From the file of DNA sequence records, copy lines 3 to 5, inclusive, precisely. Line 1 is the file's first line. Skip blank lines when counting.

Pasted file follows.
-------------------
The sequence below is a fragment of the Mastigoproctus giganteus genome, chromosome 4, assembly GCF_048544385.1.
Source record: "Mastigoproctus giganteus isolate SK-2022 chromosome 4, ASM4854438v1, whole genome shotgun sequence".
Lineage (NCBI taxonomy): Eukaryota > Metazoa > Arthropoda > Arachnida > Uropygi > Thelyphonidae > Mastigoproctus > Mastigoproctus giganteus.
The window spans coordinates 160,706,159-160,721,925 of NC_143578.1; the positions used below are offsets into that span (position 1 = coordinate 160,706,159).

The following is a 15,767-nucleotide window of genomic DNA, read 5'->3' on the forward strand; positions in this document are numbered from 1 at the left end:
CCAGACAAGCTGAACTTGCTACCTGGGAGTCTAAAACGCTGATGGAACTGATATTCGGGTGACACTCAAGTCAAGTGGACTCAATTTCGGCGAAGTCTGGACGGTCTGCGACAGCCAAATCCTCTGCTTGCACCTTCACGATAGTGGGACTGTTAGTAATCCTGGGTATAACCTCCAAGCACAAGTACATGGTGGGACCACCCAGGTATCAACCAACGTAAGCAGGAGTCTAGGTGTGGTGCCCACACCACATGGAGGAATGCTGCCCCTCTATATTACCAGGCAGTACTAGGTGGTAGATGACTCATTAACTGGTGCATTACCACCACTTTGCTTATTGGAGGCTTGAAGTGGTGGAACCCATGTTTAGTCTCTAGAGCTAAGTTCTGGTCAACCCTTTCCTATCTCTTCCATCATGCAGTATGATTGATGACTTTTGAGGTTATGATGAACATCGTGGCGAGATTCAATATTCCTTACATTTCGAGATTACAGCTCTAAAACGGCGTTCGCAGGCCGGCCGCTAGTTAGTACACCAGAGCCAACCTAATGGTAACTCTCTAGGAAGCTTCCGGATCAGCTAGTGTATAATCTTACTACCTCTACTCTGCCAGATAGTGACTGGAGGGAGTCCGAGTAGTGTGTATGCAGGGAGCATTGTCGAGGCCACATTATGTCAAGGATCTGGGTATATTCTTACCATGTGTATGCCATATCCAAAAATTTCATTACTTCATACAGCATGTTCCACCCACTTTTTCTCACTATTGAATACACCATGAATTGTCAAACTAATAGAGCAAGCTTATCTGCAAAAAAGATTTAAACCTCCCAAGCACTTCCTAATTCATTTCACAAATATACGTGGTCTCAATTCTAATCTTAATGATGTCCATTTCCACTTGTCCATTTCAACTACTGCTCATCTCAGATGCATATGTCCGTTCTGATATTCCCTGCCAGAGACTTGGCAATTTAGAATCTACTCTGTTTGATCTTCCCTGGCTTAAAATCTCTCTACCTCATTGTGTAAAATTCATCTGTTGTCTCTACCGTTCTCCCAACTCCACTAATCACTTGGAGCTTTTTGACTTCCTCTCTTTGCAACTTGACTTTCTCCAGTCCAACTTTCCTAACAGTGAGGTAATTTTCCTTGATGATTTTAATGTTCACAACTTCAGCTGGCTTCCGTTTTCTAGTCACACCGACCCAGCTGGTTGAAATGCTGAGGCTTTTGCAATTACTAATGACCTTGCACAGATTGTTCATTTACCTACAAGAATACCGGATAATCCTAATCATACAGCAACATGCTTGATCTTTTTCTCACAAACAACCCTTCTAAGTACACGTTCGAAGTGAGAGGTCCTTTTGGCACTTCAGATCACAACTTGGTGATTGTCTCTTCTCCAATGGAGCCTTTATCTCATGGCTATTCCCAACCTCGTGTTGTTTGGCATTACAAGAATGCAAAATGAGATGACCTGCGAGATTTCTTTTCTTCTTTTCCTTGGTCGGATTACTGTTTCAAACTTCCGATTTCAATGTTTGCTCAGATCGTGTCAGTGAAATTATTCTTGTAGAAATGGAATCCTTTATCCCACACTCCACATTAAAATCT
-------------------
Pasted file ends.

Lineage (NCBI taxonomy): Eukaryota > Metazoa > Arthropoda > Arachnida > Uropygi > Thelyphonidae > Mastigoproctus > Mastigoproctus giganteus.
The window spans coordinates 160,706,159-160,721,925 of NC_143578.1; the positions used below are offsets into that span (position 1 = coordinate 160,706,159).

The following is a 15,767-nucleotide window of genomic DNA, read 5'->3' on the forward strand; positions in this document are numbered from 1 at the left end: